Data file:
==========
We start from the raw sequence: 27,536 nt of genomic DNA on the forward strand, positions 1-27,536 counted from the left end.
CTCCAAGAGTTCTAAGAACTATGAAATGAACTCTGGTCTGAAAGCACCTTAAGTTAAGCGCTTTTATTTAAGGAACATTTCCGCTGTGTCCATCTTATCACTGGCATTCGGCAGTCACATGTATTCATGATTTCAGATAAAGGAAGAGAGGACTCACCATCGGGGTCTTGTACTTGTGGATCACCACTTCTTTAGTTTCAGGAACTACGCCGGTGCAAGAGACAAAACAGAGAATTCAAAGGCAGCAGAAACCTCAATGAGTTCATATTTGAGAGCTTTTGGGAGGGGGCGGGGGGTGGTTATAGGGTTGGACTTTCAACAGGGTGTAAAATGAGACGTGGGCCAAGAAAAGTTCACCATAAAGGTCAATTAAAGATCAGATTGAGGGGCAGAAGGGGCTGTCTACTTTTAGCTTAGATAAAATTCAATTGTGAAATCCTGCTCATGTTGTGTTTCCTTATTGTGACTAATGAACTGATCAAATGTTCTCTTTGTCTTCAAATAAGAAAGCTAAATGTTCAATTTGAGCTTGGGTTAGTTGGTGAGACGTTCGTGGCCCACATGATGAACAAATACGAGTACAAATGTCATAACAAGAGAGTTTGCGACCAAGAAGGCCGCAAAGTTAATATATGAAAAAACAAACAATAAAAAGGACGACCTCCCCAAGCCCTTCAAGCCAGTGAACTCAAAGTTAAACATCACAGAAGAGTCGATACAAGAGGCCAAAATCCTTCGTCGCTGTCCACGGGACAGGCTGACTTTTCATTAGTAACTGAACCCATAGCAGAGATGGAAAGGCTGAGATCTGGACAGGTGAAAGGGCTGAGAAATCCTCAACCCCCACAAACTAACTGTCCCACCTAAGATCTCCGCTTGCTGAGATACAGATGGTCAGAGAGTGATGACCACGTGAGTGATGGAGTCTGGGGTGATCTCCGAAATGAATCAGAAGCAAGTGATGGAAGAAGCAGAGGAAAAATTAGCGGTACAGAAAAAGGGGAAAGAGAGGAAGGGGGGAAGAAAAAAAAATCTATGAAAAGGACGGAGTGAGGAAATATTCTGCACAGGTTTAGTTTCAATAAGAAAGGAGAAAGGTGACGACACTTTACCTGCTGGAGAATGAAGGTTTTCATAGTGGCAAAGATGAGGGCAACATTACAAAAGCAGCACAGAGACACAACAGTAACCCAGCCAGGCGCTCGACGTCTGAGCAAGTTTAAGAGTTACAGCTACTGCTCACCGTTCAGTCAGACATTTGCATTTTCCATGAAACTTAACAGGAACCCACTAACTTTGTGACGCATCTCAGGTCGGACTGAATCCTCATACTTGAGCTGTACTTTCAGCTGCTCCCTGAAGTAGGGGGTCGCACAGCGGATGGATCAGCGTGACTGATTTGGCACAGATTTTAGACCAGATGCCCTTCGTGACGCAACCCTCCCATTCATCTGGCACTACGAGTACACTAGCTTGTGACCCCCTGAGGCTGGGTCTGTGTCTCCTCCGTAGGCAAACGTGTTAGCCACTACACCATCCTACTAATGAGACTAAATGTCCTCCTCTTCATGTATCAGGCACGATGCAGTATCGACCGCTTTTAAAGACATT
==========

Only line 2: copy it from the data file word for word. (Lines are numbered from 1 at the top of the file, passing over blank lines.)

CTCCAAGAGTTCTAAGAACTATGAAATGAACTCTGGTCTGAAAGCACCTTAAGTTAAGCGCTTTTATTTAAGGAACATTTCCGCTGTGTCCATCTTATCACTGGCATTCGGCAGTCACATGTATTCATGATTTCAGATAAAGGAAGAGAGGACTCACCATCGGGGTCTTGTACTTGTGGATCACCACTTCTTTAGTTTCAGGAACTACGCCGGTGCAAGAGACAAAACAGAGAATTCAAAGGCAGCAGAAACCTCAATGAGTTCATATTTGAGAGCTTTTGGGAGGGGGCGGGGGGTGGTTATAGGGTTGGACTTTCAACAGGGTGTAAAATGAGACGTGGGCCAAGAAAAGTTCACCATAAAGGTCAATTAAAGATCAGATTGAGGGGCAGAAGGGGCTGTCTACTTTTAGCTTAGATAAAATTCAATTGTGAAATCCTGCTCATGTTGTGTTTCCTTATTGTGACTAATGAACTGATCAAATGTTCTCTTTGTCTTCAAATAAGAAAGCTAAATGTTCAATTTGAGCTTGGGTTAGTTGGTGAGACGTTCGTGGCCCACATGATGAACAAATACGAGTACAAATGTCATAACAAGAGAGTTTGCGACCAAGAAGGCCGCAAAGTTAATATATGAAAAAACAAACAATAAAAAGGACGACCTCCCCAAGCCCTTCAAGCCAGTGAACTCAAAGTTAAACATCACAGAAGAGTCGATACAAGAGGCCAAAATCCTTCGTCGCTGTCCACGGGACAGGCTGACTTTTCATTAGTAACTGAACCCATAGCAGAGATGGAAAGGCTGAGATCTGGACAGGTGAAAGGGCTGAGAAATCCTCAACCCCCACAAACTAACTGTCCCACCTAAGATCTCCGCTTGCTGAGATACAGATGGTCAGAGAGTGATGACCACGTGAGTGATGGAGTCTGGGGTGATCTCCGAAATGAATCAGAAGCAAGTGATGGAAGAAGCAGAGGAAAAATTAGCGGTACAGAAAAAGGGGAAAGAGAGGAAGGGGGGAAGAAAAAAAAATCTATGAAAAGGACGGAGTGAGGAAATATTCTGCACAGGTTTAGTTTCAATAAGAAAGGAGAAAGGTGACGACACTTTACCTGCTGGAGAATGAAGGTTTTCATAGTGGCAAAGATGAGGGCAACATTACAAAAGCAGCACAGAGACACAACAGTAACCCAGCCAGGCGCTCGACGTCTGAGCAAGTTTAAGAGTTACAGCTACTGCTCACCGTTCAGTCAGACATTTGCATTTTCCATGAAACTTAACAGGAACCCACTAACTTTGTGACGCATCTCAGGTCGGACTGAATCCTCATACTTGAGCTGTACTTTCAGCTGCTCCCTGAAGTAGGGGGTCGCACAGCGGATGGATCAGCGTGACTGATTTGGCACAGATTTTAGACCAGATGCCCTTCGTGACGCAACCCTCCCATTCATCTGGCACTACGAGTACACTAGCTTGTGACCCCCTGAGGCTGGGTCTGTGTCTCCTCCGTAGGCAAACGTGTTAGCCACTACACCATCCTACTAATGAGACTAAATGTCCTCCTCTTCATGTATCAGGCACGATGCAGTATCGACCGCTTTTAAAGACATT